San Dieguito, MiraCosta reach agreement on Adult Transition Program

San Dieguito, MiraCosta reach agreement on Adult Transition Program
The short-term solution for keeping the Adult Transition Program operable was short on details, including what the transportation plan would be. Photo by Shana Thompson

OCEANSIDE — After being in each other’s crosshairs, MiraCosta College and San Dieguito Union High School District appear to have reached a short-term agreement about the Adult Transition Program.

On Aug. 28, an email from San Dieguito to parents of students in the Adult Transition Program (ATP) stated that a “one-semester solution” had been forged by both organizations for students to access the Basic Academic Skills courses at MiraCosta, which are part of the college’s noncredit Adults with Disabilities Program.

The agreement came five days after parents were “regretfully” notified by San Dieguito’s Director of School and Student Services Tiffany Hazlewood that “SDUHSD will not be able to directly support our ATP student’s (sic) access to any of the Mira Costa courses this coming Fall.”

At the time of this writing, neither organization had returned calls or emails from The Coast News requesting information about San Dieguito’s previous withdrawal from the Adult Transition Program over issues with scheduling, aides and transportation.

Many parents were upset by San Dieguito’s initial decision to withdraw from the program, as revealed in correspondence released to The Coast News. The negative feedback could explain why both institutions forged an agreement to save the program after scrapping it at the start of the fall term.

Attorney and parent Lucile Lynch sent an email on Aug. 23 to San Dieguito’s board members and others, stating, “This has been an established community option for ATP [Adult Transition Program] students for a long time. The sudden elimination of this option seems unjustified especially since some students have MiraCosta courses in their IEPs [individualized education programs].”

Adult Transition is one component of San Dieguito’s special-education program. The district’s website states that the Adult Transition Program provides educational services to youth considered to be of transitional age (18 to 22 years old) who have completed four years of high school but have not received a high school diploma. The curriculum focuses on independent living, vocational skills and other areas based on individual needs.

The short-term solution for keeping the Adult Transition Program operable was short on details, including what the transportation plan would be. It was noted in the parent email that students could take the course independently until the district’s transportation and other supports could be finalized.

So why did San Dieguito pull out of the program to begin with? The Aug. 23 email from Hazlewood to parents had cited the class times of the Basic Academic Skills courses as an impediment to offering the program because they did “not correlate with the transportation needs and ATP school hours.”

The Basic Academic Skills classes start 10 minutes later than the last term, which made it difficult to see how those changes could make transportation and planning unfeasible.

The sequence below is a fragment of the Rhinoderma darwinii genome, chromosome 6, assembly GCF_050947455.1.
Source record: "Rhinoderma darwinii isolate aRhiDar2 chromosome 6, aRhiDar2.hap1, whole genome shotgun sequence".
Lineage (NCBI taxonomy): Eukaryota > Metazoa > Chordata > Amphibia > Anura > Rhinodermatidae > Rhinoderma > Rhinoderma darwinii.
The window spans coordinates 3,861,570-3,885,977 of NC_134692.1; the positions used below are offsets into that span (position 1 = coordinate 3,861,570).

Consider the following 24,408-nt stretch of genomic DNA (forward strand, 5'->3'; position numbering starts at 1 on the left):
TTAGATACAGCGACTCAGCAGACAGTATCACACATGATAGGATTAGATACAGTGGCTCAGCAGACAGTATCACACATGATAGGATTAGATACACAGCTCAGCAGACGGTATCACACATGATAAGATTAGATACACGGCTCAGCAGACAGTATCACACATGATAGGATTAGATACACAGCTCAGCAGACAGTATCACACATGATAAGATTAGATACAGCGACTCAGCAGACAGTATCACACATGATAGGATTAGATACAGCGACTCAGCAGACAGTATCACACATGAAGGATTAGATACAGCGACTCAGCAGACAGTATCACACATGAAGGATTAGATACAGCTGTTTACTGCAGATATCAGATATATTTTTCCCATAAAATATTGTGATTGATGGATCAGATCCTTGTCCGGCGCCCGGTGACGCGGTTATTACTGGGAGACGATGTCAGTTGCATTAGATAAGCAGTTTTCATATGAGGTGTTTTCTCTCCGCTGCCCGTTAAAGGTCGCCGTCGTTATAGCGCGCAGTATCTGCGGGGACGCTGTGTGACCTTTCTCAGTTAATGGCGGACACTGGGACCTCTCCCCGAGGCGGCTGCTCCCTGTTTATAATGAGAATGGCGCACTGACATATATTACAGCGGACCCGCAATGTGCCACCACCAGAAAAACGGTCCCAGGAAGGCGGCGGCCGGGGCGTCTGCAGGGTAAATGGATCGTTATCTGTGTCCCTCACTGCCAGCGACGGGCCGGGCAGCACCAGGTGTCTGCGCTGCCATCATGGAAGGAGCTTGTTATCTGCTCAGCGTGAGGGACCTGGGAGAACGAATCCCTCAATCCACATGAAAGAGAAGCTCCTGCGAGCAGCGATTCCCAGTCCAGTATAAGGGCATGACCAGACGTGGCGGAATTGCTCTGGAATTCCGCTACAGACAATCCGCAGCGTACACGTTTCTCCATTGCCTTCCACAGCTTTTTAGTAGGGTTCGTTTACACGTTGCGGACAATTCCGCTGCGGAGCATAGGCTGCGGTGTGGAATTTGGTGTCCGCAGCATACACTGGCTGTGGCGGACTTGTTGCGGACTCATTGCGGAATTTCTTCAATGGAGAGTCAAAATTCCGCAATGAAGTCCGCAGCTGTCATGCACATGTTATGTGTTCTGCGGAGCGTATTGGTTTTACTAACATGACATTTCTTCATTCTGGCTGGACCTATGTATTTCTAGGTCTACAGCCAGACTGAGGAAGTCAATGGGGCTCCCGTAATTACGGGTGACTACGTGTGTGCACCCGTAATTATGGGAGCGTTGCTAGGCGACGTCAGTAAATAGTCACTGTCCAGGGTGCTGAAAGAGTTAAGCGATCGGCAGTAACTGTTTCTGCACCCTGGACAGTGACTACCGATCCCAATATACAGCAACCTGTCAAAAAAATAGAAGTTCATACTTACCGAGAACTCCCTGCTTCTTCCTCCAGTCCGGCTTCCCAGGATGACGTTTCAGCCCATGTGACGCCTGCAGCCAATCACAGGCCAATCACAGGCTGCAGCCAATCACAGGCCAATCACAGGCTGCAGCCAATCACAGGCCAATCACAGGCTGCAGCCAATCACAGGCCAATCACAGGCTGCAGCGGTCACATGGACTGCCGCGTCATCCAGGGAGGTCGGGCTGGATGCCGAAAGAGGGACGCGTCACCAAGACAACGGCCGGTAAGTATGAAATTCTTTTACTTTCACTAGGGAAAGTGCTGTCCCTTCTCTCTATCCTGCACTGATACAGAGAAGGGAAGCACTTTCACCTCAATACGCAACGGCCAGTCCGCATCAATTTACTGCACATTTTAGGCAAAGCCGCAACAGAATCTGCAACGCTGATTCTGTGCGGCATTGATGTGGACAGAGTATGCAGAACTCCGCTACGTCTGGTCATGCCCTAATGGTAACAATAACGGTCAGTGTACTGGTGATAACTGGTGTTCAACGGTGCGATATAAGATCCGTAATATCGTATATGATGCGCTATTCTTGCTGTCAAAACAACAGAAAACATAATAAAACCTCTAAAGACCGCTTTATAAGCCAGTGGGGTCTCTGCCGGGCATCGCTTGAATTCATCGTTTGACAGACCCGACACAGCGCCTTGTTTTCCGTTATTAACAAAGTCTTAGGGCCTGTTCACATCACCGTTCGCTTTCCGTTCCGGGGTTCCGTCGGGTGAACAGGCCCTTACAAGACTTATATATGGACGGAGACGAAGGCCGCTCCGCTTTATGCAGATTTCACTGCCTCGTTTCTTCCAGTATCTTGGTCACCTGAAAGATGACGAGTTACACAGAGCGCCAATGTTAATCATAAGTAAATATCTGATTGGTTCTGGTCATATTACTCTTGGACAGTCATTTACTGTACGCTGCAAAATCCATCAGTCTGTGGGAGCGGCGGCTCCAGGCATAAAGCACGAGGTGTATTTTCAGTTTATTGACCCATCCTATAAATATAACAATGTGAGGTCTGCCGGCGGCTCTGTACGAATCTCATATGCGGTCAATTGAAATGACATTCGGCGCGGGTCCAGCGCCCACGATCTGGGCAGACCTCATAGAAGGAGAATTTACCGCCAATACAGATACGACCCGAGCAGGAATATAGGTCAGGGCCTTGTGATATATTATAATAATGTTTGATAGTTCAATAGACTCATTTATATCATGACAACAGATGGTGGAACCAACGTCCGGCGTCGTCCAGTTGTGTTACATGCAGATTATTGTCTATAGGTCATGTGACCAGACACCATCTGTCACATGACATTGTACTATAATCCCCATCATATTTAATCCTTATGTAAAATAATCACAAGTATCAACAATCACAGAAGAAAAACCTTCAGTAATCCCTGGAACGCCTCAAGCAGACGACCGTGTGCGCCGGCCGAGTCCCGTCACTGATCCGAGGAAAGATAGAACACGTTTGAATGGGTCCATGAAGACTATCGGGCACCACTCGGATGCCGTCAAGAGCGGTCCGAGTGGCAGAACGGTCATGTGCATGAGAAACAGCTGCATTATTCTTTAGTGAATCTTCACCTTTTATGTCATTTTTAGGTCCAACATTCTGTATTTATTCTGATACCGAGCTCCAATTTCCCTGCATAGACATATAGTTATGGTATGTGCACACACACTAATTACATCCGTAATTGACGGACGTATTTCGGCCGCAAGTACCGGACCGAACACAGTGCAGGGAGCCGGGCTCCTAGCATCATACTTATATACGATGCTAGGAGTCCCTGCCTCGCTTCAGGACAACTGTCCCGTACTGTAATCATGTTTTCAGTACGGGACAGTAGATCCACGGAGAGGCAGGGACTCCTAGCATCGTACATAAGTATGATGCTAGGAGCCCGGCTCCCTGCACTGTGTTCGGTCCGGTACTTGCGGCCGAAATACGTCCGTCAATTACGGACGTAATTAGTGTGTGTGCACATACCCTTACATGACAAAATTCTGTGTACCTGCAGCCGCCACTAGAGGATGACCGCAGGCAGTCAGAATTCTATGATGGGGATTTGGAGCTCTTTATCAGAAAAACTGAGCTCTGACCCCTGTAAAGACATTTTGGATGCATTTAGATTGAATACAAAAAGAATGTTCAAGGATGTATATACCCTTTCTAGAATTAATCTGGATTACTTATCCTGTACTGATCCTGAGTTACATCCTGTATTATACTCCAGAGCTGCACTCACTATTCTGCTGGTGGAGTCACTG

But email correspondence from Hazlewood to an upset parent stated that the difference was more like 20 or 30 minutes because MiraCosta would not allow the students to be released early from class. That was never a problem in previous terms. The early dismissal — necessary for returning students to San Dieguito before the end of the Adult Transition Program day — got approved during the short-term solution.

The other reason for initially pulling out of the program had to do with changes to MiraCosta’s aide policies that, according to Hazlewood’s Aug. 23 notice, “halted our ability to send our SDUHSD staff to support students in Mira Costa classes.”

However, that appeared to contradict MiraCosta’s own policy stance, according to an internal email forwarded to The Coast News. Dr. Kate Alder, interim dean for behavioral sciences, history and adult education at MiraCosta, sent an email to faculty stating that aides or employees from San Dieguito “are welcome in the classroom while the paperwork is being finalized.” 

Alder noted in that Aug. 20 message to faculty that agreements were in the process of being negotiated for four agencies, including San Dieguito.

It remained unclear at the time of this writing how San Dieguito got the impression that its aides were not allowed at MiraCosta, but the community college did roll out changes to its aide policy this summer that created confusion and frustration.

For example, Alder announced during a Basic Academic Skills class at the Oceanside campus on July 9 that certain aides who accompanied the students would no longer be approved as volunteers. She then told the aides, who worked for social agencies funded by the Department of Developmental Services, that they had to immediately leave the classroom. This was done in the middle of the summer term without advance notice to the students’ parents or conservators.

The vice president of San Dieguito’s board, Maureen “Mo” Muir, followed up on the last-minute announcement on Aug. 28 with a request that an information item be added to a future board agenda “about the educational opportunities, educational progression, and integration with the San Dieguito students and MiraCosta.” She requested that a MiraCosta faculty person present the information.

Muir’s email continued, “I think there has been lack of communication. It would be great to support our students, and to better understand the educational opportunities, that they have access to — now — and in the future.” Muir noted that in the four years she’s been on the board, there has never been a presentation from the district’s partner, MiraCosta College.

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